You don’t have to work permanently from home to be considered a homeworker. It may be that you split your time between home and office, or have the occasional meeting on site. With the unprecedented events of the past year, many organisations have turned to homeworking, and for some it is likely to remain an option for many employees, now and into the future. The latest data released by the Office for National Statistics shows that 32% of the UK workforce were working remotely, compared to 45% working at their normal place of work. It is likely that there is still some time to go before businesses can make a full return to the office, whilst it is possible to work from home and mitigate the risk of spreading COVID-19.
This acceleration of the acceptance of homeworking leaves employers with an added challenge of ensuring workplace health and safety translates to the whole workforce, whether they are based at home or the office. An employer has a duty of care to staff, wherever they are based, and employees should note they have a responsibility to keep themselves safe too. However while working from home,there is a tendency to feel more secure and comfortable whilst in familiar surroundings, when in fact accidents and injuries can happen anywhere.
“Employees need to have an understanding of how their company manages health and safety as well as any expectations/responsibilities that they must adhere to” says Alex Wilkins, Head of Business Development at iHASCO. “On top of that, it’s a two way process, where good communication is vital to help keep everyone safe and productive.”
“Organisations can support their remote staff with online health and safety for homeworkers training, to help educate their workforce and develop a strong safety culture” says Wilkins, whose company delivers online workplace compliance training to thousands of UK businesses. “With this in mind, we developed the Homeworking Assessment Tool to enable employees to self assess the risks associated with their remote working environment. This allows for employers to identify, prioritise, and quickly resolve any issues that their staff raise.”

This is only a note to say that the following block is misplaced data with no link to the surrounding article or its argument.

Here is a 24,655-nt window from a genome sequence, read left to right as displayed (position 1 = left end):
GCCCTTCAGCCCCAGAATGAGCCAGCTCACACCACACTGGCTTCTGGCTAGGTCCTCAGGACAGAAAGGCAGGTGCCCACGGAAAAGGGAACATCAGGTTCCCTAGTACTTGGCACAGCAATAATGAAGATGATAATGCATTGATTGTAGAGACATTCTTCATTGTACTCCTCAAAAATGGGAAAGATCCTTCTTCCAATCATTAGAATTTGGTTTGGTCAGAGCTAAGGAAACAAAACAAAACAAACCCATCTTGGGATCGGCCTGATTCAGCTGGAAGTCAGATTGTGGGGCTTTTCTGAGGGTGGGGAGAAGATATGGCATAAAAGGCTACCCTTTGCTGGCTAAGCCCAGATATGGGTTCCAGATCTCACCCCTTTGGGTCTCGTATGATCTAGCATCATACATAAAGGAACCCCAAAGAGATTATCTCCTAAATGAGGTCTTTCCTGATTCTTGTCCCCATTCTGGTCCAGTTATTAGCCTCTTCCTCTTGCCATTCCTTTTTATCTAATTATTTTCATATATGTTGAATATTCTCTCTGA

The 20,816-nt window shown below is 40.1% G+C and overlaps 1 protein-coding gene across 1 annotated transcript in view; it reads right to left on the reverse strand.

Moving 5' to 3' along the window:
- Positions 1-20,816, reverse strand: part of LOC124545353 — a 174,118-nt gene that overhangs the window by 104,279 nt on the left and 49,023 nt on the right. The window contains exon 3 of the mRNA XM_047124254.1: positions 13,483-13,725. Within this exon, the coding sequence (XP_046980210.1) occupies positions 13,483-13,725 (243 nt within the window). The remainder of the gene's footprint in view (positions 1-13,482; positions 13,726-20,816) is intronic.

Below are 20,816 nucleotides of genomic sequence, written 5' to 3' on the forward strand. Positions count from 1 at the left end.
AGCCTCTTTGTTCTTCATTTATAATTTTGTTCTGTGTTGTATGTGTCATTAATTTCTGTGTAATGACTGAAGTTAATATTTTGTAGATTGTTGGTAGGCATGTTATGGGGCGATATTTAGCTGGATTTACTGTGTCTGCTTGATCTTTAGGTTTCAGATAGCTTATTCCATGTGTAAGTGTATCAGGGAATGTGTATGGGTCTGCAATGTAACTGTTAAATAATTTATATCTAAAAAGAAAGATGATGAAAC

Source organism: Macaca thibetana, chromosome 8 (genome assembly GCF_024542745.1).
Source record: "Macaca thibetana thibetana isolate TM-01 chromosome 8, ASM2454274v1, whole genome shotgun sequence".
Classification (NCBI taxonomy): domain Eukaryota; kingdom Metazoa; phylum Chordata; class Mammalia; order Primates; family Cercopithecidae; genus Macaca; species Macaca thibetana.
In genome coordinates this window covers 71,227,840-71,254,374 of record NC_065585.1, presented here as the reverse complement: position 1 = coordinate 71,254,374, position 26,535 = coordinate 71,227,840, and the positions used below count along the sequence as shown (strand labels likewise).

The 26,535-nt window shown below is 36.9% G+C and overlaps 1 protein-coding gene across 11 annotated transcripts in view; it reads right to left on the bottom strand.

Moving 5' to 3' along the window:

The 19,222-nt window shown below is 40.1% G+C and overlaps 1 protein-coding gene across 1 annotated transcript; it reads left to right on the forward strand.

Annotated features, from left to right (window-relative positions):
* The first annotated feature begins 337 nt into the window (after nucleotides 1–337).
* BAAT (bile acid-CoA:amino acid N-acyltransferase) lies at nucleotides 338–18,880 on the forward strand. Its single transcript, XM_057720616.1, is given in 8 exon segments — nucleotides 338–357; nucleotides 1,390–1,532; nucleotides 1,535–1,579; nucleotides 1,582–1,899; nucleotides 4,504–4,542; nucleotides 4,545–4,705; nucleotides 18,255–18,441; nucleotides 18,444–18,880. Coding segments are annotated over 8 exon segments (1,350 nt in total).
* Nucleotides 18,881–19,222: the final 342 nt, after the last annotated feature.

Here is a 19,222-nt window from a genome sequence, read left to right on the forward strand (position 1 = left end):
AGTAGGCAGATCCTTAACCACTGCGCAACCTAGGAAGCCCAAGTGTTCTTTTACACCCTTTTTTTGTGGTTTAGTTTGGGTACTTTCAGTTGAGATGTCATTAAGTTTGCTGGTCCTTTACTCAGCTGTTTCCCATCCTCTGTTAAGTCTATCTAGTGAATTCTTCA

The risks of working from home are similar to those in the office, such as slips, trips and falls, manual handling, being a DSE user, fire safety and work-related stress. Both employers and employees need to fully understand how to reduce these risks on a day-to-day basis. It must take into account safety and emergency procedures that may be required.
iHASCO’s ROSPA approved Health & Safety for Homeworkers training course can be completed along with the assessment in just an hour. The assessment takes homeworkers through the key risks to their safety and enables them to highlight any concerns. The interactive element allows employers to address any issues and notify employees when they have responded. This provides a written record of anything raised and helps simplify the process. This robust system is not only convenient but helps businesses remain legally compliant.
Notably, organisations must take reasonable steps to keep their employees safe, and training and assessments are a huge part of this. It helps encourage open conversations between employers and employees, as well as build trust and cooperation when it comes to safety issues.